Lessons from a pitch (It) competition

I didn’t win the big prize at the We Media PitchIt! competition, but I walked away with something potentially more valuable: honest and constructive feedback that will help to shape the future trajectory of my project. Here is a quick recap and some lessons learned:

Brian Reich pitches his startup idea at the We Media PitchIt! Challenge April 18, 2012, in McLean, Virginia.

Eight minutes is awkward

Each of the eight finalists was given eight minutes to present their project, plus another four-or-so minutes for questions from the judges. Of course, eight minutes is more time than you would need to provide a simple elevator pitch, but not enough time to get into sufficient detail about a platform or plan. If you think that preparing for an eight minute pitch simply requires adjusting your cadence, or offering more/less detail, you are wrong. A specialized deck, and script, for that length of a pitch is required. I
settled on 15 slides and finished with 5 seconds to spare – managing mostly even pacing through my key points and still time for a quick back-and-forth with one of the judges.

Questions have many answers

I prepared for the Q&A portion of the competition by anticipating questions that might be posed by the judges and preparing and practicing some stock answers. Still, when my moment in the hot seat arrived I found myself scrambling. When one of the judges asked how I would integrate an existing platform into my plans, I assumed he wanted me to explain how I would make that work. I had an answer for that, as well as an answer for why my plans were superior to the existing options in the marketplace. I mis-read the tone of his question and provided the wrong answer, thus missing an opportunity to clearly distinguish my plans. I didn’t harm my pitch significantly, but I didn’t do myself any favors either.

Listening is important

WeMedia organized a mentoring session for the eight finalists the day before the big
pitch. Everyone went through their presentations and received feedback from a group of startup experts. Nobody performed particularly well during the prep session, mostly the result of nerves. But, every single finalist made substantial improvements to their decks and their overall presentation overnight – showing a capacity to learn and respond to constructive criticism. We were told that the passion and willingness to internalize feedback was a factor in deciding the future potential of all our projects.

The entire package matters

Finalists were asked to submit background information in writing before the live We Media event. The judges reviewed all that information closely and discussed the different finalists in advance. Most of the judges reported arriving at the final pitch competition with a sense of which projects were the strongest, but also reported that new information, and the quality of the pitch itself, played a role in changing their ultimate decisions. The details of a startup project evolve so quickly that it can be hard to keep information updated and the focus clear, but knowing in advance just how much the written information informed the final choices probably would have changed the entire process of preparing and presenting when the moment arrived.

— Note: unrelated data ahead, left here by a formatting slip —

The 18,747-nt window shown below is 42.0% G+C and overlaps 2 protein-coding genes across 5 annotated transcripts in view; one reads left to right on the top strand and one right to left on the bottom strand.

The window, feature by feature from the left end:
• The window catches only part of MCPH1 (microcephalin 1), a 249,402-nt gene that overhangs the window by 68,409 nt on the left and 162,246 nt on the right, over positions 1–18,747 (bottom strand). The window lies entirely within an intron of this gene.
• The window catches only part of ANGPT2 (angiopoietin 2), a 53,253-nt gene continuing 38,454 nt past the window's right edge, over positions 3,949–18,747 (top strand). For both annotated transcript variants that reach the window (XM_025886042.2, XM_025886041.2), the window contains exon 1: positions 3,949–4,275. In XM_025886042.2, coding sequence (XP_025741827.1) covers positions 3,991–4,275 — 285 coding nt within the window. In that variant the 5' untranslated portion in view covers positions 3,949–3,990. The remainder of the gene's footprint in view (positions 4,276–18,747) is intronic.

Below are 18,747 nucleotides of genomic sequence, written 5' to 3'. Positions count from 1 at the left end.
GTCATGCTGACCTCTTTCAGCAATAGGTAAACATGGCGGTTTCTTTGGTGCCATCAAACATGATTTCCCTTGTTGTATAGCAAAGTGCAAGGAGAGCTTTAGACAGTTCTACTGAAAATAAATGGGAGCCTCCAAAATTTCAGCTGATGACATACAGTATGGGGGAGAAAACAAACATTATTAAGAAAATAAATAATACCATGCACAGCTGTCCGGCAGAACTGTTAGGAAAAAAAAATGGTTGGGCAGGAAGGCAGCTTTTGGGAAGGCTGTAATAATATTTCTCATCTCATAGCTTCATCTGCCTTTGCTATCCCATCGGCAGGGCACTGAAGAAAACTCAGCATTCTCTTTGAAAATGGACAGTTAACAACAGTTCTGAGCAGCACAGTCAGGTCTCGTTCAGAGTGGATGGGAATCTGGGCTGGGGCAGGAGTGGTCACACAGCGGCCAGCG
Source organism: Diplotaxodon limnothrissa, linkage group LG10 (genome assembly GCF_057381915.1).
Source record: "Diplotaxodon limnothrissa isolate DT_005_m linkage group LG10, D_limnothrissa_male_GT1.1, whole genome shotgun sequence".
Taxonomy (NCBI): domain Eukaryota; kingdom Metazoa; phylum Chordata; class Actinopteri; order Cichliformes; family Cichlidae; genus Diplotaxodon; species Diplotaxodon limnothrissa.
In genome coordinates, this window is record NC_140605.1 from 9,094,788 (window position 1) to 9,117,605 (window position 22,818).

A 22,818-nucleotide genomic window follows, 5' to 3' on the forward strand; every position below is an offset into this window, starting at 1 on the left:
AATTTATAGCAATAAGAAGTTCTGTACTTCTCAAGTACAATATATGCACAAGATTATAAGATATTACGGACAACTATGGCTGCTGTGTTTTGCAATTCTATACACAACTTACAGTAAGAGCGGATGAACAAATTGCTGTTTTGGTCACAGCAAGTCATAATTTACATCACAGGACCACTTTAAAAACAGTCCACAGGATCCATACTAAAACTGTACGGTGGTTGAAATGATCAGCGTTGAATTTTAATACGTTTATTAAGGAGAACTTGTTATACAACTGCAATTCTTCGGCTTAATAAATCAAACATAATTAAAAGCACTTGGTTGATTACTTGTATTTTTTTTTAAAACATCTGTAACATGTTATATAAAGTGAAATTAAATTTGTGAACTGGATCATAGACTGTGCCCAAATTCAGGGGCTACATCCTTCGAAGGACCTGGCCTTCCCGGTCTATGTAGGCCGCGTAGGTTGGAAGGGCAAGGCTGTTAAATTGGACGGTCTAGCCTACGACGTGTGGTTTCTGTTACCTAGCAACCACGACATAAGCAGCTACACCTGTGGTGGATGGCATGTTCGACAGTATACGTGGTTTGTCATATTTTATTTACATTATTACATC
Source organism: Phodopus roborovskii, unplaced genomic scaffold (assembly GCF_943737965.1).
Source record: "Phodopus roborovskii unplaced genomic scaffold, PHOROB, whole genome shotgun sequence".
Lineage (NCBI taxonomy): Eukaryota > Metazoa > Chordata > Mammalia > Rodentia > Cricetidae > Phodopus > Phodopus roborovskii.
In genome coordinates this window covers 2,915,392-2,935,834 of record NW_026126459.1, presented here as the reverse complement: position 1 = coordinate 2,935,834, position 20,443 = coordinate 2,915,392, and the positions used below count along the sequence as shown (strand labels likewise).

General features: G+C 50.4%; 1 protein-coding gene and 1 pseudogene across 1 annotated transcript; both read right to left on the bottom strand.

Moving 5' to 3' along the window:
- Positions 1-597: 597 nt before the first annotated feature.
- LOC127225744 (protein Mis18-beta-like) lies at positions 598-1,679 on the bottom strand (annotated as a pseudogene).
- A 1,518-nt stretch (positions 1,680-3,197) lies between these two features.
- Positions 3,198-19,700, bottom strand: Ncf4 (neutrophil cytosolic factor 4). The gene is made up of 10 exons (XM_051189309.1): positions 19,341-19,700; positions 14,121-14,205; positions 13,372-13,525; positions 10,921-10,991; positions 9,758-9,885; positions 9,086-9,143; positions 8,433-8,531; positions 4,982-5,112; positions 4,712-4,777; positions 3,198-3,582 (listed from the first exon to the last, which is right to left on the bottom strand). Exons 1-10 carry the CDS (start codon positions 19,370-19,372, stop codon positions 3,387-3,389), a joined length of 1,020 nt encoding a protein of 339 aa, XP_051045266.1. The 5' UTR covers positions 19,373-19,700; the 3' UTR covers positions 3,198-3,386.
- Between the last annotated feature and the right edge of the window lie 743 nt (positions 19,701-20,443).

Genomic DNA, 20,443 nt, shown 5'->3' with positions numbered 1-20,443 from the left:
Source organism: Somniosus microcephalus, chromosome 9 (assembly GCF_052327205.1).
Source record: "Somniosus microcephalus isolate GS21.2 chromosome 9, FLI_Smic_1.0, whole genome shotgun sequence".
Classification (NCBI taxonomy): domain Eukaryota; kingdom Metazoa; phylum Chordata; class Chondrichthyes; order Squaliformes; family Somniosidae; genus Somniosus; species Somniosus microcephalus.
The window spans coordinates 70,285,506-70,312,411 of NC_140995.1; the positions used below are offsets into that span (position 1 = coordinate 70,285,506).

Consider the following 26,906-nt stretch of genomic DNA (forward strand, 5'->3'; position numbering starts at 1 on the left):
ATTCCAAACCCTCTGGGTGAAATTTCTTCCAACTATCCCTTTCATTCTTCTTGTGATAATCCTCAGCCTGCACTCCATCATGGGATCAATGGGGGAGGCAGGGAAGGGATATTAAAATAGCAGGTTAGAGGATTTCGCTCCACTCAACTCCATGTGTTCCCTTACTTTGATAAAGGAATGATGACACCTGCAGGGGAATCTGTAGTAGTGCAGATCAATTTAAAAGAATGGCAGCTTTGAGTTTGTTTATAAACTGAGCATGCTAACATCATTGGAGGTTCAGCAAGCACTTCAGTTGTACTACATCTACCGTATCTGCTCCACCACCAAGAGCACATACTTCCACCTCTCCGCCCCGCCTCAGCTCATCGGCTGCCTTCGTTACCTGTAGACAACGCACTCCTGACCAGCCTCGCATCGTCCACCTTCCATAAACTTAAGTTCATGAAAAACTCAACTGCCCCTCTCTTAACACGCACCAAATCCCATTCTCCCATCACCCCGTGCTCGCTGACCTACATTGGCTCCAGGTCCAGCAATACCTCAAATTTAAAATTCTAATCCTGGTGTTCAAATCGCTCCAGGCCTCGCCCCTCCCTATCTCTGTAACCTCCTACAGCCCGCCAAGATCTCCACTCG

If I had been a PitchIt! finalist another year the outcome might have been different. PitchIt! is an idea-competition, designed for relatively early stage startups, but this year’s winners were closer to launch and that was a consideration among the judges. The near-ready startups will almost certainly be able to put both the money and access to
the WeMedia network to better use in the short-term than the projects, mine included, that are still largely in the planning stages. I can’t fault that line of thinking by the judges. And I will be interested to see how the organizers update the criteria for the competition in future years to take that into consideration.

If a couple of small things had gone differently I could easily have walked away with the oversized cardboard check. The money was only a small part of the motivation for entering the competition. The feedback, the validation of my idea and the encouragement – from judges and organizers alike – to focus and discipline myself and accelerate my own plans to advance my project towards launch, will have a far greater impact than anything else.

You may also like